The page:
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Tuesday, May 24, 2022

Sikandar: For the youngsters of Kings, Game 7 awaits

LOS ANGELES – In the game, at almost every level, there is a saying that whatever level of experience a player has at the beginning of the season, he will be bigger, wiser and able to handle situations by the end.

There is an exception. It’s season after season, and in hockey, it’s not something you can simulate or explain.

The youngsters who will be the future of Kings are earning well this season. Some have been here all season, while others have been called along the way. They’ve learned, they’ve grown and they’ve developed resilience, as demonstrated on Thursday night when they bounced back from a two-goal deficit and briefly kept the Edmonton Oilers on their heels.

But they could not finish. So on Saturday night in Edmonton they will play 7 games after a 4-2 home loss on Thursday night. It will probably be an experience unlike what they have, be it juniors or college or AHL. Win or go home, on the road, and when they’re playing with home money and they’ve been a good road team all season, it’s different.

Kings coach Todd McClellan said Thursday night, “I think there is logic to the idea of ​​developing over the course of a season”. “But there is also experience under pressure that some of them haven’t experienced.”

The Kings’ Stanley Cup winners include Ange Kopitar, Dustin Brown, Jonathan Quick and the injured Drew Doughty, and veterans playing in the likes of other teams such as Philippe Danault, Alex Adler and Olli Mata can only say this. Something like this, you have to live it to truly understand it.

Think about it, Game 6 with a chance to eliminate someone is an experience that can’t be replicated. The Kings faced off last night, and when Conor McDavid closed out a roaring home crowd in the evening with a wraparound goal in 1 minute and 40 seconds… well, you live and learn.

“I think maybe we (minds) had the thought of ending the series and we started a little bit tentatively,” Kopitar said. “Credit to them; Obviously he had a good start. … I mean, the old people haven’t been in a few years, and we have some people who haven’t experienced it at all. So it’s natural.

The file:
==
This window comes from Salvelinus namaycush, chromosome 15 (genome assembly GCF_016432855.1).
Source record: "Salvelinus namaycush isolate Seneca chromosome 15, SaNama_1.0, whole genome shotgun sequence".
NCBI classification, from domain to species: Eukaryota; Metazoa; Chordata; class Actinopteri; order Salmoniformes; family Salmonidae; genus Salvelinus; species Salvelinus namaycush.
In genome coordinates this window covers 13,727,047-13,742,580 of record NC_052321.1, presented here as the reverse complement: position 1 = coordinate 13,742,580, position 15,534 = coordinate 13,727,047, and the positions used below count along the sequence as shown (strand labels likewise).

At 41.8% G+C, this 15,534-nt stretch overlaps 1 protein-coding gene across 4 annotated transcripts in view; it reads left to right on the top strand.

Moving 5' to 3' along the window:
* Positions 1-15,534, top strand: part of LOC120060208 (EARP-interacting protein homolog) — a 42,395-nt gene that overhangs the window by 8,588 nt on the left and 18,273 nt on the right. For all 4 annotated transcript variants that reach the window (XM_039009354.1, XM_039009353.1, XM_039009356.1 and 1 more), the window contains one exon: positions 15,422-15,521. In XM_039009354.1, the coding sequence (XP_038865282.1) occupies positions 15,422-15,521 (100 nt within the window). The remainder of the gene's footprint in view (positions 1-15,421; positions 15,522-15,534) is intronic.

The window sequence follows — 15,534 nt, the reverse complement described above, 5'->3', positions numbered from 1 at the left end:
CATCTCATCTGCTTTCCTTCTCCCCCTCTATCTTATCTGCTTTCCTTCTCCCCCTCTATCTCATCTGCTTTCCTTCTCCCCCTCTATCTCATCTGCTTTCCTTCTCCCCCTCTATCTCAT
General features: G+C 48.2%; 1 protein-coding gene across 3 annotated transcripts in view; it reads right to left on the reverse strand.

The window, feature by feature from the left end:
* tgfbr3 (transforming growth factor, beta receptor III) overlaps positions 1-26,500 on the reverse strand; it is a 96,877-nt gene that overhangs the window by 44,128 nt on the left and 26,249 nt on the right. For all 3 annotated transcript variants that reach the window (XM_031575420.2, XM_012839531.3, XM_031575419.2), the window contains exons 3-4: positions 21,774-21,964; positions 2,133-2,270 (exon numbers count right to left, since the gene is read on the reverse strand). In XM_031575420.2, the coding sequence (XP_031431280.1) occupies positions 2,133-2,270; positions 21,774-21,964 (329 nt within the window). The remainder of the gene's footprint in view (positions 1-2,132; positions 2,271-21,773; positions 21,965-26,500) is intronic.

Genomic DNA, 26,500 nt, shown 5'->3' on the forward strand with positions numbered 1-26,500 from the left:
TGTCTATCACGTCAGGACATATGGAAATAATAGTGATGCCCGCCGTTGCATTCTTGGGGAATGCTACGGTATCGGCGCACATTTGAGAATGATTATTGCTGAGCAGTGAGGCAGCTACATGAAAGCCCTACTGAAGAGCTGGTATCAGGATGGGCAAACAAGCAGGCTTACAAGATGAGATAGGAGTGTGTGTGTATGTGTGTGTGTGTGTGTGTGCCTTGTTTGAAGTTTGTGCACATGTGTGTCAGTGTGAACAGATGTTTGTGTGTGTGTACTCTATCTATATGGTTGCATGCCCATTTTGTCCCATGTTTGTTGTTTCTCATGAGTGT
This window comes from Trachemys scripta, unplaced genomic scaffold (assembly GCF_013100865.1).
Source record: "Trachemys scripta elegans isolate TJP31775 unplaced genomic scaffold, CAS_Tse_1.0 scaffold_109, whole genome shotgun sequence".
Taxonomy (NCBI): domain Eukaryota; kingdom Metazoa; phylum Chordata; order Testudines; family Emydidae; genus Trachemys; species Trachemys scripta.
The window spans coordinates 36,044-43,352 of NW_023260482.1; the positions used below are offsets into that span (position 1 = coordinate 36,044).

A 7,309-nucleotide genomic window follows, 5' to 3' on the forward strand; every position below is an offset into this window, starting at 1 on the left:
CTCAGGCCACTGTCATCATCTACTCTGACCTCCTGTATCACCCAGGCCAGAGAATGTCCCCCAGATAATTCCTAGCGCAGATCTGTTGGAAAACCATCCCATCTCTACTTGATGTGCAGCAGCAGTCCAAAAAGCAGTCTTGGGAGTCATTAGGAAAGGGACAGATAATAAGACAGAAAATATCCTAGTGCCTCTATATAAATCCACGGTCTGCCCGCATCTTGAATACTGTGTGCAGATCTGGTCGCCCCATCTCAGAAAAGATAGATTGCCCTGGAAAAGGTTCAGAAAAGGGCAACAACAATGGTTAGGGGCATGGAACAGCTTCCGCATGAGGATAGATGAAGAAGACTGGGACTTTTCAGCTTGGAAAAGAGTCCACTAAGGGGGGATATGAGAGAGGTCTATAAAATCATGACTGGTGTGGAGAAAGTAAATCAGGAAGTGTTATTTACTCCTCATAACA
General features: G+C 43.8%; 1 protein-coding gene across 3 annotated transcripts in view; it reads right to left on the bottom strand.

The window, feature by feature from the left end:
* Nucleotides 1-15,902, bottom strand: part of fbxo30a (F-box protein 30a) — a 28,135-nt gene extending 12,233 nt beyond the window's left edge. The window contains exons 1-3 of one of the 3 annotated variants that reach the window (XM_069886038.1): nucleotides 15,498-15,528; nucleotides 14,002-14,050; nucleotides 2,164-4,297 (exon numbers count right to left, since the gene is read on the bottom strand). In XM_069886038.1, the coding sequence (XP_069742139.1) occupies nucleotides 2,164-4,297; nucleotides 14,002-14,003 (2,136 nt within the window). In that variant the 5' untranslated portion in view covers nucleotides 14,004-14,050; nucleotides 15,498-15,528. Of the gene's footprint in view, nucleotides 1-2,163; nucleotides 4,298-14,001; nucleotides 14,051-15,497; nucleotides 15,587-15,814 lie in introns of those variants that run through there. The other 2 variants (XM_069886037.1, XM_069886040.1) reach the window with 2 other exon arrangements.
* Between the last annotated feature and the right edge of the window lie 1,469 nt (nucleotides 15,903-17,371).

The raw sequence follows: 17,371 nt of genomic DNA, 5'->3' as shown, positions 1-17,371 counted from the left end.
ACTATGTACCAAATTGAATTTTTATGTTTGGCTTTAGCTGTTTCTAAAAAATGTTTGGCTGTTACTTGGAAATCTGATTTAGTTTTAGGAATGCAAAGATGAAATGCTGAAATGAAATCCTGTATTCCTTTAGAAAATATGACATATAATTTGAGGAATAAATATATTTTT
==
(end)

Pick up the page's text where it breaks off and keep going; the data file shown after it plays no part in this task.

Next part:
“But if you told us that we had to win a game to move forward, we would definitely take advantage of this opportunity. So it’s not all that bad. We’re going to fly there (Friday) and get ready for Game 7.”

It’s all a matter of perspective, I guess. Not many people outside the Kings headquarters in El Segundo expected the group to be in this position when the season began. Certainly, some outside LA expected the group — especially those without Doughty and injured Victor Arvidsson — still hanging on for the seventh game against the star-filled Oilers, and that doesn’t matter. Not that the regular season difference between the teams was five points in the standings in more than 82 games.

What was it that always opinionated TBS Studios analyst Paul Bissonnet had to say about Kings in the series earlier? “I couldn’t name five players on LA’s current roster,” he reportedly said. “No chance in hell McDavid and Draisaitl get bounced by the AHL team.”

Given that Biss played parts of seven seasons in the AHL, and the last three of them were with Kings colleagues in Manchester and Ontario, I think he has a frame of reference.

Who knows what could happen on Saturday night? The Kings were better on the road than at home during the regular season (23-11-7 to 21-16-4) and won two of the last three games in Edmonton in this series. This alone suggests resilience and mental fortitude, and would also be a sign to bounce back to win Games 4 and 5 after being blown away by the Oilers in Games 2 and 3. (Blown, of course, being conservative descriptions of the 6-0 and 8-2 losses.)

But pretending to play Game 7 at the backyard rink as a kid, or shooting pucks or tennis balls at the net in front of the garage. Like we’ve said, it’s something else to live with with all its attendant pressure.

“The big four who are here, and some who have played a lot of playoff games, get moments,” McClellan said. “If you will, from night to night, they get mood swings. Young players, sometimes they adapt to it really quickly. Sometimes it’s overwhelming for them. But they have to experience it. It’s a different monster.”

World Nation News Deskhttps://www.worldnationnews.com
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